In my own work on community-level social technical systems, what becomes apparent is that everybody has different interactions, motivations, and constraints. When we as learning scientists start to scale out a great cyberlearning idea that was well designed in a little bounded system of study, we often hit that ceiling where it doesn’t quite work the way we wanted it to. That’s also a question that I’m particularly interested in: How do we facilitate the implementation of new cyberlearning innovations when they are “released in the wild” to the communities and school systems that we care about? Our current theoretical frameworks are a little bit limited. Often we frame it as the schools just aren’t doing what we want them to do, or the teachers aren’t implementing with fidelity.

What I think is really happening is that the school has its own rhythm and it’s own culture and constraints, whether it be from accountability or financial constraints. We need to work through and understand those constraints, and then align them well with our cyberlearning innovations. This is an idea that learning scientists have been talking about for a long time – for example, Barry Fishman and others on aligning innovations with systems, and activity theory is important in understanding a situation. I think it will always be a constant struggle for us as learning scientists. We’ve done a good job of imagining and innovating and showing efficacy of lots of new tools and ways of learning and teaching. I think the next step is to really take seriously how we implement this in communities. This is what I’m struggling with now, and I think it’s taking me more and more into the realm of folks who look at policy and policy implications.

You recently presented to the Maryland legislature. What did you talk about and how did that go?

I had a chance to present some ideas about online learning in the K-12 education sector to legislators in my state. What I wanted to impress upon them is that we often think about online learning in a limited way. Our frameworks for online learning are: We can put all this content online and get a lot of eyeballs on the content and a lot of students enrolled in a course. There are a lot of proclamations about how that’s going to disrupt and revolutionize our education system. But I think it’s important for policymakers to understand that this framework is limited, and if you’re making policy from that framework it’s going to be somewhat disastrous.

When you start expanding online learning, you might be expanding just a particular type of pedagogy that might not work for some students. You might be creating lots of governance and equity issues. For instance, we’re finding in my research that some students who choose K-12 online schools have a lower prior academic achievement history or come from lower SES households. Consequently they might be the least suited to be independently learning online. They might be the students who actually need the most personal connections and most face-to-face support. These kinds of issues are what policymakers should really understand if they’re trying to make policy to expand our use of technology in certain ways.

So that was the presentation to the Maryland state legislature, which segues into what I think policymakers need to know, and a challenge for the learning sciences community. Often policymakers who are not well versed in education research may still have the framework of learning as achieving content outcomes. We kind of chip away at that notion. For example, the new Common Core and Next Generation Science Standards have been created by very thoughtful people thinking about things like disciplinary practices. But ultimately our policy and accountability systems are still focused on content and skill-based outcomes. That flies in the face of my earlier work and other people’s work that looks at the affordance of personal connection, identity, interest, and those factors that we need to develop in students that ultimately lead to deeper success.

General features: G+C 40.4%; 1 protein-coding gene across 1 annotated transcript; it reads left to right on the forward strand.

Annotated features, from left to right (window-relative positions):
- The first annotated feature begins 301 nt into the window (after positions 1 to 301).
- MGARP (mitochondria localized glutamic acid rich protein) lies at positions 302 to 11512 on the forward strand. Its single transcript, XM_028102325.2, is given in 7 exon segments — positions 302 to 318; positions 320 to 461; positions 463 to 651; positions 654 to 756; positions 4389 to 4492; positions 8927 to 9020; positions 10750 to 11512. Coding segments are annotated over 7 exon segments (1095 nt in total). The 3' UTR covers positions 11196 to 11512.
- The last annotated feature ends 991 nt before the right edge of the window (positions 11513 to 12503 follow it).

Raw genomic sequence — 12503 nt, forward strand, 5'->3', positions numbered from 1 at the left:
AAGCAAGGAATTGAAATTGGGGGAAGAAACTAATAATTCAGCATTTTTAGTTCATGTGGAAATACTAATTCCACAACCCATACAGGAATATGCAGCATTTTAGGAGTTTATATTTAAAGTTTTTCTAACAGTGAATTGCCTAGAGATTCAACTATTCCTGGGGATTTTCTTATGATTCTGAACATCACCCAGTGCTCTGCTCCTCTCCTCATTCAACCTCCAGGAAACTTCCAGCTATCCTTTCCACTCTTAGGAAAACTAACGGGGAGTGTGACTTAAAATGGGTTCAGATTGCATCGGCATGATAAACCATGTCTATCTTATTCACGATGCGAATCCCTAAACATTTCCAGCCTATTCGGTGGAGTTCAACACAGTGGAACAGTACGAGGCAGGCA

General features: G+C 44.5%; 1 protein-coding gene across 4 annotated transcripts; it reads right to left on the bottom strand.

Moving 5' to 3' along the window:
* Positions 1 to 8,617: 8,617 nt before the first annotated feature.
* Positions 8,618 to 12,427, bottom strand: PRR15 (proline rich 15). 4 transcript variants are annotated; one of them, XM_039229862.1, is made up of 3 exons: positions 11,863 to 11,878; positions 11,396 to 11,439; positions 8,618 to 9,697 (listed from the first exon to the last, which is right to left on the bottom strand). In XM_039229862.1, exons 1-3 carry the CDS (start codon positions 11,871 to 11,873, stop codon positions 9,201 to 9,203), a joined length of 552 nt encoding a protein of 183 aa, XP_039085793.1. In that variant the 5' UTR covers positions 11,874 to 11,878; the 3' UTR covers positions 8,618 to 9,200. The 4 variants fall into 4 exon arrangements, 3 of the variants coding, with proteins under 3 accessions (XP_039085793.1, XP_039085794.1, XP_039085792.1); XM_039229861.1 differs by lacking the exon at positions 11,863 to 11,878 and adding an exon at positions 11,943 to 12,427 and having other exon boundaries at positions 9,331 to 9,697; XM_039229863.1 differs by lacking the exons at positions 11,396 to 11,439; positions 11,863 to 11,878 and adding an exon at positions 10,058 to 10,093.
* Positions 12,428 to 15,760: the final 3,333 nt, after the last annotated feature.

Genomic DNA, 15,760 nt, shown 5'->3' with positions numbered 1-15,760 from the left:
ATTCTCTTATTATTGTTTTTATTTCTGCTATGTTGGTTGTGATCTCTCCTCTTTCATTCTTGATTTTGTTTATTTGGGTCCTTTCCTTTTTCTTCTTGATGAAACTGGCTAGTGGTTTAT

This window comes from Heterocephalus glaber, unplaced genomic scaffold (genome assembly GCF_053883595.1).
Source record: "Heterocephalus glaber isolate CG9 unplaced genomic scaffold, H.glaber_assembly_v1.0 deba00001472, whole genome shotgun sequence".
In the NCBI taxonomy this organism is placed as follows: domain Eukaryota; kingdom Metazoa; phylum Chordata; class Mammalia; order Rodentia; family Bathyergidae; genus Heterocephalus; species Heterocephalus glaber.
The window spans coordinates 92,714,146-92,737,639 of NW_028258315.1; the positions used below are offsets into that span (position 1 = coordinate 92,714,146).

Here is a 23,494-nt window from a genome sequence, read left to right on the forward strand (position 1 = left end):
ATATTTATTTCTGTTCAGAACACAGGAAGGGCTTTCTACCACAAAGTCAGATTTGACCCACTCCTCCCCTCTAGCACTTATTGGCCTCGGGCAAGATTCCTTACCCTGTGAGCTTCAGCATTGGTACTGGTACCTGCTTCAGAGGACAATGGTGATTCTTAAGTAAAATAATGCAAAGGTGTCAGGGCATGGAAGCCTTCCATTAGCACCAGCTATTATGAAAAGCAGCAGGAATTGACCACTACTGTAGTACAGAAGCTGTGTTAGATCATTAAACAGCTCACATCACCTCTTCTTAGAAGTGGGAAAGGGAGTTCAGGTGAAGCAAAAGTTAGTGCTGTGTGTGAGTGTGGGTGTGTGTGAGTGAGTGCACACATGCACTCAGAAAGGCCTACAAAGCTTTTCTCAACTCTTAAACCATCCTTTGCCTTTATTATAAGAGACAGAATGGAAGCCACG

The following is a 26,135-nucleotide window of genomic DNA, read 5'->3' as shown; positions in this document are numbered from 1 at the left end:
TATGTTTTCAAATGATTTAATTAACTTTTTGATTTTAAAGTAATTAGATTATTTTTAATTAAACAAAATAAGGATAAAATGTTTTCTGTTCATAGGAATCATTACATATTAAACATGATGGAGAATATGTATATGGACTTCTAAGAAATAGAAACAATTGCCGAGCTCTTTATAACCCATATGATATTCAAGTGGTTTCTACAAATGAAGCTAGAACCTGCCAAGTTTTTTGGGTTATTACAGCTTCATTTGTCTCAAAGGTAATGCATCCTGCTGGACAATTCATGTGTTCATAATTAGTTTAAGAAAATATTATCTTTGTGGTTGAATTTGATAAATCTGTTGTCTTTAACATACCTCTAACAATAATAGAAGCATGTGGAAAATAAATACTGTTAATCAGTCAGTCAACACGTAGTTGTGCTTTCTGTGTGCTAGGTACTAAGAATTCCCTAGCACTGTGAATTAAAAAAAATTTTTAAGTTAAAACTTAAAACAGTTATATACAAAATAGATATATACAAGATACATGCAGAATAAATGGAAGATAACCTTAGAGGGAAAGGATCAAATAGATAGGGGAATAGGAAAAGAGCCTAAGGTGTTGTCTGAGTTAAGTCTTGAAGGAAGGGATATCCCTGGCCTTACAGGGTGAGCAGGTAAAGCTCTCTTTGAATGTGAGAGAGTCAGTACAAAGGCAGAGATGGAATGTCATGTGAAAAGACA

As a learning sciences community, can we articulate the richness of learning in a way that policymakers will understand – and also show outcomes? Right now we’re steering a huge ship called the Education System, and it’s all steering toward content and skills. We know as the learning sciences community that that’s not the only thing that’s vital.

When we had a chance to talk it through, this deeper conversation about learning made sense to policymakers. But you also have to be willing to deal with politics a bit: There were representatives of different companies that run online learning, teacher unions, and other stakeholders at my presentation to the legislature. What’s important for learning scientists who are engaging the policymaker community is to also value and take seriously the concerns of different stakeholders, and figure out how to mediate that conversation. The cynical perspective is that politics is terrible, everyone’s got their own special interests, and everything breaks down. That definitely can happen, but another perspective is that if we think about politics as everybody bringing their motivations to the table and then having a discussion, that’s where policy happens. And that’s a conversation that is a little bit harder to have when you’ve got your researcher hat on and you want to only talk about the research.

That was the eye-opener for me: I had to amend my research message, align it with the viewpoints of different stakeholders, and show them the value of the research to what they care about. That’s a complicated, nuanced thing. The activities that we’ve done in CIRCL, like meeting with our representatives, give us more exposure and practice just doing that. Having that personal connection and seeding ideas with policymakers is really valuable and can have a big impact.